In 1850 Edouard Manet, whose father was a prosperous Paris senior civil servant, left the naval academy to become an artist. Instead of applying to the conservative École des Beaux-Arts, he entered the studio of the history and portrait painter Thomas Couture between 1850 and 1856. Although Manet was unable to identify with the tenets of history painting and moralising eroticism he encountered there, he was nonetheless inspired to make his first important experiments with painting built up on colour.
An inveterate traveller, he copied the works of such consummate colourists as Hals, Rembrandt and Titian, his most important models, apart from Delacroix, Goya, Murillo and Velázquez. In the 1860s Manet began to handle what were really traditional themes in an avant-garde manner in the form of large-scale figurative paintings. "Le Déjeuner sur l'herbe", in which, as in "Olympia", a mythological theme is subjected to radically contemporary interpretation, caused a scandal at the 1863 Salon des Refusés.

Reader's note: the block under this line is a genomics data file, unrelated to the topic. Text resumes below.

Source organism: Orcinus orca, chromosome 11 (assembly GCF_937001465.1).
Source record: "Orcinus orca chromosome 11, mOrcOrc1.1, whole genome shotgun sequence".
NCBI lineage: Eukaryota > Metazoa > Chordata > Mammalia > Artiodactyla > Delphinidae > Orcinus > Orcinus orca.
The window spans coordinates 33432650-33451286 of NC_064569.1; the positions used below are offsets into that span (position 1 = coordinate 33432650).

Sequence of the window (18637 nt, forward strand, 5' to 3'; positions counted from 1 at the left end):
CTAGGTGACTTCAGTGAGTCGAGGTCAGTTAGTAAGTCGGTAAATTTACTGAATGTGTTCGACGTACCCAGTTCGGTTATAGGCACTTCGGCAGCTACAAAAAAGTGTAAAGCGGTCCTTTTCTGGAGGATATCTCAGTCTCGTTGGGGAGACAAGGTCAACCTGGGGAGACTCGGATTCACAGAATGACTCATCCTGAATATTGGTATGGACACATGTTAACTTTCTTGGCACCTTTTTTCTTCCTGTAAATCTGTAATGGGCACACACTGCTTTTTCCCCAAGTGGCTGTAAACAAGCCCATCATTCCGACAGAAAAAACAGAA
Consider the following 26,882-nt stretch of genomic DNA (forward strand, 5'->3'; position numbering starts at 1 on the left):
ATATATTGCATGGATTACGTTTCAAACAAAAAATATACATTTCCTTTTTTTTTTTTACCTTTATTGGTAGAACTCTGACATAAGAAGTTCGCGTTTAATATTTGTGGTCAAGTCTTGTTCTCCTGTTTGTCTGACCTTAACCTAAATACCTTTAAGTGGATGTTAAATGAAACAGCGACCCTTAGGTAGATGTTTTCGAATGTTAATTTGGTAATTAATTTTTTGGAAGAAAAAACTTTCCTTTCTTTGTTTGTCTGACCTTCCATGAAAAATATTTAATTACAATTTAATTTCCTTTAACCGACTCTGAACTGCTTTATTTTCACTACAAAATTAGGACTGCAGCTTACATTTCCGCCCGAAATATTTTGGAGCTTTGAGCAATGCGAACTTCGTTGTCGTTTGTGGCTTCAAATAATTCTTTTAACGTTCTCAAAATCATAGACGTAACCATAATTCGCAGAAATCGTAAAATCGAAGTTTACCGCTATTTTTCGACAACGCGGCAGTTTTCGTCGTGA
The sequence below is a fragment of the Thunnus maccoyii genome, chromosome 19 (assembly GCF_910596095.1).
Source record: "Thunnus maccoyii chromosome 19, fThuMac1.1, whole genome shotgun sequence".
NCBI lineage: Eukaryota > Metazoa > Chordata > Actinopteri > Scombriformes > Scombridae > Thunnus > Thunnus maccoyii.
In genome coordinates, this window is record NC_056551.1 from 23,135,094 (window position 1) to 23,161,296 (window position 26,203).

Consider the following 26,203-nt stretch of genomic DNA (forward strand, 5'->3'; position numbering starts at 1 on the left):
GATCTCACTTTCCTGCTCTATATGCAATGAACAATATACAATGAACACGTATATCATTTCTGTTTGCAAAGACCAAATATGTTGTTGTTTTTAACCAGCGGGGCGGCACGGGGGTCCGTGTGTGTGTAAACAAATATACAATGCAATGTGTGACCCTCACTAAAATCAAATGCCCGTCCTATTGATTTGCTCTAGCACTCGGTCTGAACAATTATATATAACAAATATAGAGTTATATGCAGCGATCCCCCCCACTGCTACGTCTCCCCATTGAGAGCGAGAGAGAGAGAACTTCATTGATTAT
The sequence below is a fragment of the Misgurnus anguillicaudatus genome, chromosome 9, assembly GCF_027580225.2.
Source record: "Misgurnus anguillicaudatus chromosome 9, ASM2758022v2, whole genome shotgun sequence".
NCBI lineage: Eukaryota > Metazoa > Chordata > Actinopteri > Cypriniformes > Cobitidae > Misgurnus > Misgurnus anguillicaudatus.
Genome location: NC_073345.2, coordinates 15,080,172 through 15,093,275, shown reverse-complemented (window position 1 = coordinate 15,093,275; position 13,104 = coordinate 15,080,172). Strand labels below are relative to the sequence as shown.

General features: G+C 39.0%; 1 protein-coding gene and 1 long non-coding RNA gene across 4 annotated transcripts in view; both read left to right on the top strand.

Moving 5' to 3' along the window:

Edouard Manet is provocative not only in his choice of subject matter and the way he relates it to the society of his time but also in his handling, which gives priority to colour over line, playing with brilliant contrasts and frequently making his compositions appear spontaneous.
After 1871 Edouard Manet, too, was inspired by contact with Claude Monet to paint in the open air. Consequently, a palette in a higher key, glowing colours and lighter, more sketchy brushwork became the hallmark of his paintings in the years that followed. During this period Manet was more broadly acclaimed by his fellow artists, collectors and critics, culminating in a second-class medal at the "Salon" and the "Legion of Honour"in 1881.
By now seriously ill, he died in 1882 but, for all his fame, it would take another seven years for his "Olympia" to be hung in the Louvre and for Manet's œuvre to be recognised as highly influential for the paintings of the late 19th century.